“Drop me off over there, under that tree. I’ll walk.”
“Kimberly, it’s pouring out. I’m dropping you off in front, just like everyone else. Is that Katie? Hi, Katie!”
Mom waved as I ducked my head down below the passenger side window, so no one could see that I was being dropped off by an actual parent. At 13 years old, I was obviously old enough to drive myself, or at least make it appear that I had arrived to this dance as if by magic. Perhaps I even got a ride from a creepy high school dude named Dusty or Rusty or Kurt, because that was totally possible, too. I mean, I’d just changed out the elastics on my braces to an older, more mature shade of teal. My orthodontia brought all the boys to the yard.
Because I refused to wear any sort of jacket or be seen with something as stupid as an umbrella, my hair was already frizzing around my multicolored butterfly clips and my flared jeans were soaked through by the time I arrived inside. The lobby, so boring and familiar during the school day, became a whir of high-pitched chatter, incessant hugging, and obscene amounts of cotton candy body spray. Hugs were exchanged, compliments were cooed, crushes were spotted, and plans were hatched. We bounced into the dark cafeteria, which promised many more possibilities than chop suey or cheeseburgers on a night like this.
The DJ was both a teacher at the school and the father of a girl in my class, so he knew just what we sweaty, hormonal little gremlins wanted to hear. First, we lamented those triflin‘ scrubs with TLC. Then, without any transition, we were suddenly scatting and grunting to Korn’s “Freak on a Leash.” And as the ominous first notes of DMX’s “Ruff Ryder’s Anthem” – the radio edit – began to play, we launched our favorite familiar chant: “Stop! Drop! Shut ‘em down, open up shop!” We hadn’t the slightest idea what we were stopping, why we were dropping, who we were shutting down, nor how to open up shop, but we trusted that DMX did. We also learned that snitches wanna lie. I still pity the poor teachers that got suckered into chaperoning our obnoxious asses.
In between taking unnecessary bathroom trips in packs of eight, where we gossiped about who had brought the vodka-filled water bottle that was being passed around, hush-hush slow dance arrangements were quietly taking place. “Um, Matt wants to know if you’ll dance with him,” a courier approached and whispered to me as Savage Garden’s “I Knew I Loved You” began playing. I surveyed the shy guy behind him and while I most definitely didn’t dream him into life, a dance couldn’t hurt. “Sure,” I mumbled, and with that, a figure was pushed out of the shadows and into my outstretched arms. We spent the next three minutes making small talk about how much we hated the song. Shuffling clumsily in a circle at an uncomfortable distance from each other, our friends urged us to make out from the sidelines. As soon as the song ended, we turned away, giggling to our posse. This wouldn’t be spoken of on Monday.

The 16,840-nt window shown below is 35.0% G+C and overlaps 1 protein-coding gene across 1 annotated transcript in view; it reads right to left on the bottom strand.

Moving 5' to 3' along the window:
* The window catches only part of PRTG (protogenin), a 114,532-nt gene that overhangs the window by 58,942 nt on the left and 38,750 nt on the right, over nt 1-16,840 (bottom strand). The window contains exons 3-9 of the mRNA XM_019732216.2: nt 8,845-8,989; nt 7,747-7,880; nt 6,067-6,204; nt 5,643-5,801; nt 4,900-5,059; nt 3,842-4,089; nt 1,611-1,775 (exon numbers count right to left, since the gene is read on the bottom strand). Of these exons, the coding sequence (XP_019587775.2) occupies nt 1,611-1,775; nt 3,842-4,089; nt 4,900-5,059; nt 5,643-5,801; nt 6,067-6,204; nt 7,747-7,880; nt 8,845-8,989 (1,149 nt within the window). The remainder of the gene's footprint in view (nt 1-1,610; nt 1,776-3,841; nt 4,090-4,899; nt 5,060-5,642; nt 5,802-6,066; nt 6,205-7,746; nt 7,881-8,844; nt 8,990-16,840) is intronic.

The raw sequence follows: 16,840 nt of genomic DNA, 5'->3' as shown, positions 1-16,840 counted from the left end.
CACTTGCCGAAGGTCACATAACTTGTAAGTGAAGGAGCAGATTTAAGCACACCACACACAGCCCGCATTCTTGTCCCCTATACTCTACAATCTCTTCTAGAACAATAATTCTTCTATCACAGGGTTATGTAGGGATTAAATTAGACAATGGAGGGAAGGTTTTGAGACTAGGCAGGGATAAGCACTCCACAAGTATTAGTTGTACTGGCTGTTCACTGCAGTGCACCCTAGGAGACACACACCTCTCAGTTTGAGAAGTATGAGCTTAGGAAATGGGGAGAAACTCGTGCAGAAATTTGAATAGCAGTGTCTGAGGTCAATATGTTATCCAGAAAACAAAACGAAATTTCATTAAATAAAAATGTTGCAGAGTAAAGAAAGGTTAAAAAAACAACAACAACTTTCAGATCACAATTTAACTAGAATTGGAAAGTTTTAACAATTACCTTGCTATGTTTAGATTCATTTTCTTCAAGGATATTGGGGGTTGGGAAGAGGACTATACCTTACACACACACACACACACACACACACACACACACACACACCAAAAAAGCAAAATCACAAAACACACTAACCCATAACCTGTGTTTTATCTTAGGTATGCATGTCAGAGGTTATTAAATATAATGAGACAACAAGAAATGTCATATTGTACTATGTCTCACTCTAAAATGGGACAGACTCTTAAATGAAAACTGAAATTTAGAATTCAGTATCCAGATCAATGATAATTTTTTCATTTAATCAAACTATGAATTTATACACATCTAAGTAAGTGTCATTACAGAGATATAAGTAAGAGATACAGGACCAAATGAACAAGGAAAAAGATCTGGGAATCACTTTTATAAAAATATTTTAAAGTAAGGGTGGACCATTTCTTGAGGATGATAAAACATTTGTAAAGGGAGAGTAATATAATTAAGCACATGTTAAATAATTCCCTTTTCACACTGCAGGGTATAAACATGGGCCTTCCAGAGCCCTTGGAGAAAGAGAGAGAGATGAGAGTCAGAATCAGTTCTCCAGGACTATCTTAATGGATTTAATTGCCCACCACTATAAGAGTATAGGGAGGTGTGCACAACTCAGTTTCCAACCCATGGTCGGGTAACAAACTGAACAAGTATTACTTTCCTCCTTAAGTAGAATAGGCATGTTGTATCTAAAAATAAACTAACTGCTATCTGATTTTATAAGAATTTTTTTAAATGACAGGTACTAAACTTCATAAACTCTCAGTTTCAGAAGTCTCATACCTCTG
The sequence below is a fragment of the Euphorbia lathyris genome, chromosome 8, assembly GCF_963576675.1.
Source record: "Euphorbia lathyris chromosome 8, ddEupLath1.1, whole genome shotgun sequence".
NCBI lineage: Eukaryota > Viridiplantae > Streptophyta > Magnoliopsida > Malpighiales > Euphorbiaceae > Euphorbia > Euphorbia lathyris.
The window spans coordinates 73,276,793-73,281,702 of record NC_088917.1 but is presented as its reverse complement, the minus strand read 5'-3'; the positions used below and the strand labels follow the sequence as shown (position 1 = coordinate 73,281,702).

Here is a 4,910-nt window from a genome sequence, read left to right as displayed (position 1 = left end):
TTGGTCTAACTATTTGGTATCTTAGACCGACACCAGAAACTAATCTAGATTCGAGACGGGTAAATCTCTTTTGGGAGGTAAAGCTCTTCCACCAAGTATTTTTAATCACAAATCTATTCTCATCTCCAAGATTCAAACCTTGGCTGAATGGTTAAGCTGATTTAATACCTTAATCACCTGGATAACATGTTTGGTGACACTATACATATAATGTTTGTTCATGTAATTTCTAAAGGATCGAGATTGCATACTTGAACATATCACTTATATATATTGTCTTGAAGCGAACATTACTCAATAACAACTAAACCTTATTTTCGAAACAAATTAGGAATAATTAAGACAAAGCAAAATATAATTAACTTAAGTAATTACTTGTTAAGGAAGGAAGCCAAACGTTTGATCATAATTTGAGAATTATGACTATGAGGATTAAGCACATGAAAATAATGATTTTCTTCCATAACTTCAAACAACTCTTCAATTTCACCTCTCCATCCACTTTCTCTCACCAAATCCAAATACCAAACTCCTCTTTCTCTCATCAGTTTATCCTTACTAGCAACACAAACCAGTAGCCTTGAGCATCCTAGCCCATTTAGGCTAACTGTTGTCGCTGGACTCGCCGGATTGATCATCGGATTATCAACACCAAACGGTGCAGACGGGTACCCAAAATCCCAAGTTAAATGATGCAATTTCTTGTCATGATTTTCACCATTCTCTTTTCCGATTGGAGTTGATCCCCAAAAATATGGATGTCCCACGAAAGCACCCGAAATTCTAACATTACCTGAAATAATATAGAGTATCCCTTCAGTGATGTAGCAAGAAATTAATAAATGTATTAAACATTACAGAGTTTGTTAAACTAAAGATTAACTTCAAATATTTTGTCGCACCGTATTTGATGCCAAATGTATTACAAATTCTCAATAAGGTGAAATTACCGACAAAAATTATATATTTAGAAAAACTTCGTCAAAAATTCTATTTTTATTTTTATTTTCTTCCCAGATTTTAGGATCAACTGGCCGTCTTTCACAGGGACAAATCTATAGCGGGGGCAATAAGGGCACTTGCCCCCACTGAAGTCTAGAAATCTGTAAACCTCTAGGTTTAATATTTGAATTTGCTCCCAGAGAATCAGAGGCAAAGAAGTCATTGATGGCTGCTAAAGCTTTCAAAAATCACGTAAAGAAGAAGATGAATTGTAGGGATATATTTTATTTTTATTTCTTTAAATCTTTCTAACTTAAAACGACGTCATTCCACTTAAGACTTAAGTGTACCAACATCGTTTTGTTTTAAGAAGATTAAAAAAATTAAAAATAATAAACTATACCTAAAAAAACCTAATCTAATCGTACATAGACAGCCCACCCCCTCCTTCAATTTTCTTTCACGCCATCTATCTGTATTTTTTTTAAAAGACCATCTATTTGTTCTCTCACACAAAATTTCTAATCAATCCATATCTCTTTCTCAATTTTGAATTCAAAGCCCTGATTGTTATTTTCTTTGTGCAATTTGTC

By this point, my face was sufficiently sweat-streaked and red from jumping around to “Livin’ La Vida Loca” and my ill-fitting purple RAVE top was clinging for dear life to my frame. This meant only one thing: it was time to go home.
If you weren’t “going out” with anyone (read: walking them to the bus and stealing kisses during movies in class) and didn’t make it out of the cafeteria before the last song… well, lord have mercy on your soul. Unless you were a middle school dance virgin in my small New Hampshire town, you knew that Led Zeppelin’s “Stairway to Heaven” always marked the end of the evening. Like the zombies encroaching at the end of the “Thriller” video, the great unwashed miscreants came out of the shadows and ravenously searched for a gal to grope and breathe heavily on during the song that never ended. I’d learned this at the first dance and vowed never to stick around that long again.
Though, come to think of closing time at the bar these days, I guess my 13-year-old self was smarter than I give her credit for.